Presidential ElectionBy Avi Arditti
This is Steve Ember with the VOA Special English program IN THE NEWS.
A presidential campaign that gave Americans few exciting moments to remember has ended with an election no one will soon forget.
On Tuesday, almost one-hundred-million Americans voted either for the Republican candidate, George W. Bush, or the Democratic candidate, Al Gore. Incomplete results showed Vice President Gore had about two-hundred-thousand more votes than the Texas Governor. But a candidate for president needs two-hundred-seventy electoral votes to win under the nation's Electoral College system.
No winner has been declared yet because of the situation in Florida. The big southern state counted almost six-million votes on Election Day. Mr. Bush had slightly more votes than Mr. Gore. Then Florida had to count the votes over again. State law calls for a recount when the difference in votes between two candidates is less than one-half of one percent.
Florida has enough electoral votes to make either candidate the winner. Mr. Gore now is ahead in electoral votes. But a victory in Florida for Mr. Bush would give him two-hundred-seventy-one, enough for him to be elected president.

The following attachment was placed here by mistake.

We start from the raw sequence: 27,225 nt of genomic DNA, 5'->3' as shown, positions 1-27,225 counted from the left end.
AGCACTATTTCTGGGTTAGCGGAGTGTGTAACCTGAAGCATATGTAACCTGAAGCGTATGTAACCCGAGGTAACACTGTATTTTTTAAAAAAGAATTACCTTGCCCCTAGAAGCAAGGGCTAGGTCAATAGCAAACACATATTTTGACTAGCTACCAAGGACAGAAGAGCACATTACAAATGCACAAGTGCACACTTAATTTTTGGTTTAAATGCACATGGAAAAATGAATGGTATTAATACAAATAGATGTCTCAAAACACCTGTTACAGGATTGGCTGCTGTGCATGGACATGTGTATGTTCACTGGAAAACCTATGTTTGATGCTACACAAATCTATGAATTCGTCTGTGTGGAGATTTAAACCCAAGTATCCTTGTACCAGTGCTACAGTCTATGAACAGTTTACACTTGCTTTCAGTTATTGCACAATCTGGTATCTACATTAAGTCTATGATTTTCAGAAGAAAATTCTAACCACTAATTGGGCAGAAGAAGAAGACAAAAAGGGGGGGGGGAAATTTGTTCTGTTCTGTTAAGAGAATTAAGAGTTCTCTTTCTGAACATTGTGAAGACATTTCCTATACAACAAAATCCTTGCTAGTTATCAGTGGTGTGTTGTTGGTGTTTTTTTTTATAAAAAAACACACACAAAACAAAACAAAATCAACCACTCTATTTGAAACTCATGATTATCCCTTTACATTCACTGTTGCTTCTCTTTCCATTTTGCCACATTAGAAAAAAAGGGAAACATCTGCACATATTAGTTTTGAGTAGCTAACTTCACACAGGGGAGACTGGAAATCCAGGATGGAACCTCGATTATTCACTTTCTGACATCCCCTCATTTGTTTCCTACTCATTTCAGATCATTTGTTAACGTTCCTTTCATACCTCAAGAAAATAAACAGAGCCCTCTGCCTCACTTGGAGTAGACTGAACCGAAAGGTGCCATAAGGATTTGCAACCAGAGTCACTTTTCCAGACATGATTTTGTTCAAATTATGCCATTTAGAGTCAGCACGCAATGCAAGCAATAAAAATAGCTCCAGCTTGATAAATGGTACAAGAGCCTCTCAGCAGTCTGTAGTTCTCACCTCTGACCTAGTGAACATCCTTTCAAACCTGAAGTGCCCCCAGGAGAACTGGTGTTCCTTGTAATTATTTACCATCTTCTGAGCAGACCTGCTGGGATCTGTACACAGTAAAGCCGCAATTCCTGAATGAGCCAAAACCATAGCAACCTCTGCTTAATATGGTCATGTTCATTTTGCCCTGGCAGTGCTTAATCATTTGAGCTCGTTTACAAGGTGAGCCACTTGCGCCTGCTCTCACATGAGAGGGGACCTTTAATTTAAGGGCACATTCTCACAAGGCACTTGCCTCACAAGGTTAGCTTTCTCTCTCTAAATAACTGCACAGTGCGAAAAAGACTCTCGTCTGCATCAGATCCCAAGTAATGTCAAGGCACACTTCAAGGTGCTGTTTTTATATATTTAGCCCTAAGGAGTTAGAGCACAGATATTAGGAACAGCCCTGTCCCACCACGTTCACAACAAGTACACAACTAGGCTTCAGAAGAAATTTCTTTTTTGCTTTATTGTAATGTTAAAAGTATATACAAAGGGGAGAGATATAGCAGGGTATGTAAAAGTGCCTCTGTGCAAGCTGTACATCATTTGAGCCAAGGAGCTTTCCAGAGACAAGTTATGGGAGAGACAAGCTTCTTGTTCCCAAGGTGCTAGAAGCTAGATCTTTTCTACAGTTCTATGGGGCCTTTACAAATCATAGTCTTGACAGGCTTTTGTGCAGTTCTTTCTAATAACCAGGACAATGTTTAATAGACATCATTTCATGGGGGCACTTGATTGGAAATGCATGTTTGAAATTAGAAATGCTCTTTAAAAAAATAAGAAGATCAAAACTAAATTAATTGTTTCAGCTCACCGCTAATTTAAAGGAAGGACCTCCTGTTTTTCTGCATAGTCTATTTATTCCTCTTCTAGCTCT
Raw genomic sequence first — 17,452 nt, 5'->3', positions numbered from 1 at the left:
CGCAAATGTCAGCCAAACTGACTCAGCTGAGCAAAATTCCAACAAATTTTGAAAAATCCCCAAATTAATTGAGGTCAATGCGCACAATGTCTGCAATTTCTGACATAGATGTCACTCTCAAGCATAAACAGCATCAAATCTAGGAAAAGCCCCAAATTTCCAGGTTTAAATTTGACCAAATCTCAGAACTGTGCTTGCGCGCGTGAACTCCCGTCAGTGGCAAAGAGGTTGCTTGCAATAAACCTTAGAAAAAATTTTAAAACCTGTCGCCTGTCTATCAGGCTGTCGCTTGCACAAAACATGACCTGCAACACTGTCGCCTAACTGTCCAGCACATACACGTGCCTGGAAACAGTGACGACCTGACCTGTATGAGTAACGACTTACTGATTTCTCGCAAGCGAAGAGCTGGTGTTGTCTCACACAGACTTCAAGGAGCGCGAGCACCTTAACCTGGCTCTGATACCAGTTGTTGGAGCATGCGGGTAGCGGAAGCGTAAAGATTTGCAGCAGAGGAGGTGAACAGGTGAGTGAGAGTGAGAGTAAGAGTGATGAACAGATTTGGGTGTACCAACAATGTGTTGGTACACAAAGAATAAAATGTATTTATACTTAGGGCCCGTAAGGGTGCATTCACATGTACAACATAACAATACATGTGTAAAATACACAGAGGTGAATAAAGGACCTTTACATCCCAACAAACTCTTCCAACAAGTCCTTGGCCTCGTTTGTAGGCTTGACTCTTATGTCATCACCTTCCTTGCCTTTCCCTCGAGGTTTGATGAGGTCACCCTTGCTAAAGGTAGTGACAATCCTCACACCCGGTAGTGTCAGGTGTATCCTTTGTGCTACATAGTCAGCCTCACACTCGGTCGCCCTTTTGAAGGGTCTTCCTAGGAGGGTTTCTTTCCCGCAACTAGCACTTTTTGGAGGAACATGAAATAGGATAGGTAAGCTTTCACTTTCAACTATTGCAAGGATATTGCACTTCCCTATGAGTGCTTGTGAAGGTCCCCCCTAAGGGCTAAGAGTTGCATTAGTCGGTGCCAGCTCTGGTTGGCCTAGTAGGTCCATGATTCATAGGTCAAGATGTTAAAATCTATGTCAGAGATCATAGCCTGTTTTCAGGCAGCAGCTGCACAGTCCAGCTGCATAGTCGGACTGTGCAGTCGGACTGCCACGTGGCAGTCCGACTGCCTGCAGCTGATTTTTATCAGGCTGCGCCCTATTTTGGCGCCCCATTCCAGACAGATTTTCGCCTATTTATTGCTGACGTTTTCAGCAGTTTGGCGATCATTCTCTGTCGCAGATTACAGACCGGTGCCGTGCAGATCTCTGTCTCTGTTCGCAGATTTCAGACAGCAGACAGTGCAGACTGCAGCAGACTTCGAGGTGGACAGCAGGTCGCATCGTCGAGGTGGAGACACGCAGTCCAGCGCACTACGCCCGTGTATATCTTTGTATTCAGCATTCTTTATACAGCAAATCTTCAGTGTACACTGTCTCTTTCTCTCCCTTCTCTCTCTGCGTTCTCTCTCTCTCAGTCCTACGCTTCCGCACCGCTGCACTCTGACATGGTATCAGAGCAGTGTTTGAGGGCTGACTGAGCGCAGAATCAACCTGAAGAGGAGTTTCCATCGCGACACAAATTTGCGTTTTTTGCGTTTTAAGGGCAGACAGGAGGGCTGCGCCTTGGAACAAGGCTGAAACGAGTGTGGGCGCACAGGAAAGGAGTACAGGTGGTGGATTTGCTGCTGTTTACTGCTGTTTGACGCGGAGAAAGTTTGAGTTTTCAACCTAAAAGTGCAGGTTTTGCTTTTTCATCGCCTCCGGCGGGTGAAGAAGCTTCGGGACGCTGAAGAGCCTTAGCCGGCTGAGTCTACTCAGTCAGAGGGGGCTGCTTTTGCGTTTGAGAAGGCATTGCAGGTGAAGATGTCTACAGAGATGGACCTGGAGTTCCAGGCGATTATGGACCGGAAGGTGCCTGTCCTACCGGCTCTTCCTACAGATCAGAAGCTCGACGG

Florida counties have until Tuesday to send in the results of their recounts. On Friday, the Associated Press said its own unofficial count showed Mr. Bush with only three-hundred-twenty-seven more votes than Mr. Gore. However, Mr. Bush's lead in the official recount was higher than that.
In any case, Florida cannot give its final answer before next Friday. November seventeenth is the last day to count ballots mailed in by members of the military and other Florida citizens who live in other countries.
State recounts normally involve the governor. But the governor of Florida, Jeb Bush, said he would not be involved. That is because he is the brother of George W. Bush.
There are other issues in Florida. Some black people say election workers had made it hard for them to vote. And, in Palm Beach County, many supporters of Mr. Gore think they voted for Reform Party candidate Pat Buchanan by mistake.
The area is heavily Democratic. Yet Mr. Buchanan received a high number of votes. His name and Al Gore's name were listed side-by-side on the ballot. Democrats say the ballot design may have been illegal. Republicans say Democratic officials never objected. Some voters have taken legal action to demand a new vote in Palm Beach County.
Mr. Gore and Mr. Bush have former secretaries of state to represent them during the recount in Florida. Mr. Gore sent Warren Christopher. Mr. Bush sent James Baker. Friday, Mr. Baker accused the Gore campaign of trying to delay the election. He said the campaign should end for the good of the country and its standing in the world. Mr. Gore's campaign chief called the situation "democracy in action."
This VOA Special English program IN THE NEWS was written by Avi Arditti. This is Steve Ember.